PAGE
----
In 1988 Korg launched the M1, which, if we set aside unaffordable monsters such as the Fairlight CMI and Synclavier, introduced on-board sequencing, 8-part multitimbrality, and the workstation concept to the world. It also introduced Korg’s AI (Advanced Integrated) method of synthesis. This, although it lacked resonant filters, was bright and flexible, and was a great success, so much so that Korg produced a rackmount version (the M1R), a cut-down module (the M3R), and three souped-up keyboards (the T3, T2, and T1). There was even a rackmount version of the T3, although, with somewhat arcane logic, Korg named this the M1R EX.
Still with me? OK… The next chapter in the AI story came in 1991 and, predictably enough, was called AI2. This came in the form of the second-generation O1/W and O1/W FD keyboards, and the rackmount O1R/W. As before, there was a baby rackmount, the 03R/W, but this time there were no equivalents to the T-series. The big difference between the ‘M’s and the ‘O’s was a facility called ‘wave-shaping’. In principle, this allowed you to distort the waveform, adding many high harmonics and, therefore, brightening the sound. And there was no doubt about it: the ‘O’s were noticeably brighter than their forebears, although (and few people seemed to notice this at the time) you could count on your fingers and toes alone the number of factory programs that used wave-shaping. Clearly, the second-generation machines were definite improvements upon their predecessors.
The third generation, introduced in 1993, used another new method of synthesis. This lacked wave-shaping but, for reasons that Korg have never explained, was still called AI2. Nevertheless, the new AI2 retained much of the brightness of the O-series, and the basic model of this generation (the 32-voice X3 keyboard) leapt straight to the top of the best-selling lists, where it resided for the next couple of years. Other third-generation products included the inevitable X3R, the X2, and the 05R/W. Uh-oh, this is getting confusing…
Despite its ‘O’ prefix, the O5R/W was an X3 module, the only difference between this and the X3R being the omission of one bank of sounds and the lack of a sequencer. But now things get really crazy… The X5 was the next X-series keyboard, but this was an O5R/W with a keyboard — or, to put it another way, an X3 without a disk drive or sequencer. The X5D was a 64-voice version of the X5, and the X5DR was the rackmount of that.
Now, eight years down the line, we have the fourth generation, the N-series, comprising the N364 and the N264. Snappy names, aren’t they? But here’s the joke: while the ’64’ refers to the number of voices (no problem there) and the ‘3’ and the ‘2’ refer to the keyboard size, in time-honoured T3/T2 and X3/X2 fashion, rumour has it that the ‘N’ refers to ‘Next Generation’. Why’s that funny? Because, while the ‘T’, ‘O’ and ‘X’ prefixes referred to derivatives of Korg’s original synthesis, the sound generation in the N-series is identical to that of the latter X-series synths and modules. The N364 is the keyboard version of the X5DR, with the same amount of PCM ROM, and the same chip-set, but with the disk drive and sequencer reinstated from the X3. Indeed, the N364 sounds identical to an X5DR. ‘N’ stands for ‘No changes’, maybe?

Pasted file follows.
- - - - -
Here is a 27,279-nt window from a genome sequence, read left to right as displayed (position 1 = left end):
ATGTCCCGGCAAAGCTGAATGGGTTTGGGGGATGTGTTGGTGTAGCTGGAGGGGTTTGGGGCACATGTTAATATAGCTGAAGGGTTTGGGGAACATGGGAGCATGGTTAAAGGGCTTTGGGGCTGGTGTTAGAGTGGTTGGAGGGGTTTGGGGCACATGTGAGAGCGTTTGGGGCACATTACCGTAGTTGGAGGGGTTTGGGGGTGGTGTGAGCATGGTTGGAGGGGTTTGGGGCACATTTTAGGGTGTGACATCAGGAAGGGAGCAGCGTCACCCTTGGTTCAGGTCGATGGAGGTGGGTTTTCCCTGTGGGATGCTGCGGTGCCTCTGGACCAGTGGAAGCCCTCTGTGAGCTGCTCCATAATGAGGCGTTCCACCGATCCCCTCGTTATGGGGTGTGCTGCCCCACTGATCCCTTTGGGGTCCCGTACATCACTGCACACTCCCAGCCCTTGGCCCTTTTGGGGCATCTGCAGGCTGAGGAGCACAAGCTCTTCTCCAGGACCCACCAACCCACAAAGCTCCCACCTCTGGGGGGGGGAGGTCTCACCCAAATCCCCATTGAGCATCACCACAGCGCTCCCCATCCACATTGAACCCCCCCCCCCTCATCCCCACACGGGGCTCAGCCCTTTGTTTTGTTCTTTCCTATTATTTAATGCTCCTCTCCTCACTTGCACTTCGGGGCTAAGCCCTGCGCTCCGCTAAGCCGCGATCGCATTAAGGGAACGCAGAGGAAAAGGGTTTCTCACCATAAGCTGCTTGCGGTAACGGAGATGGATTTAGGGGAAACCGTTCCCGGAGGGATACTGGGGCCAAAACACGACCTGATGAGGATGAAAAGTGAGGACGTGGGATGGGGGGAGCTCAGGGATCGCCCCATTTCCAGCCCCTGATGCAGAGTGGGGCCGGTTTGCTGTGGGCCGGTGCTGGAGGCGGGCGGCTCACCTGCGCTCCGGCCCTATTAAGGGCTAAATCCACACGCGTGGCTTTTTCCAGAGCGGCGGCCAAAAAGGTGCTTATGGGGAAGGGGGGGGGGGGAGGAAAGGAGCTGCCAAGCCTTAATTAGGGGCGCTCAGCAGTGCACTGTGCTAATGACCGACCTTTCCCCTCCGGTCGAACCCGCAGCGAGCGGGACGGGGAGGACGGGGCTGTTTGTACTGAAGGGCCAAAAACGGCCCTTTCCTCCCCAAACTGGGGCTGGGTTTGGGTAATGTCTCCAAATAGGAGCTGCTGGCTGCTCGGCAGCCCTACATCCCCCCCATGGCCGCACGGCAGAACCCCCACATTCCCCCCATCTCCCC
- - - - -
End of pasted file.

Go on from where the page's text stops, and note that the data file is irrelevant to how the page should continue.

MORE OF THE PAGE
Well, of course there are changes, but they are more subtle than the introduction of a new method of synthesis. So let’s delve below the surface and discover whether Korg have struck gold again, or whether the enhancements embodied in the N364 are more along the lines of the Emperor’s New Clothes…
Physically, the 61-key N364 is very reminiscent of the X3, with an almost identical body and end cheeks. Indeed, the top panel is the same aluminium extrusion, the only difference being the width of the screen cut-out. The colouring is different, however, and I rather like the gun-metal blue, which reminds me of the OASYS prototype I first saw 13 months ago, but which has yet to appear in public..
Continuing in this mode of comparing the N364 to the X3, I can summarise the voicing of the N-series very easily. The N364 is simply two X3s bundled together, so it’s got twice as much of everything. For example, the X3 offered a maximum polyphony of 32 voices, so the N364 has 64. Likewise, where the X3 offered a single bank of GM Programs plus two non-GM banks of Programs and Combis, the N364 has four non-GM banks, though it retains the one GM bank. Furthermore, the N364’s 8Mb of sample ROM is 1.33 times that of the X3 (OK, so most generalisations don’t bear close examination) and, as already mentioned, there are twice the number of outputs as on the X3. If there’s a subjective difference in sound (for example, I always felt that the X5DR sounded better than the X3) it’s probably a consequence of better factory programming. Once you’ve worked with a synthesis engine for a year or two, you learn a few tricks which enable you to create better voices. This happened with the T-series (Korg’s programmers were considerably better at voicing the T3 than they were the M1) and I’m sure that, out of the box, the N364 sounds a whole lot better than its ostensibly identical predecessors.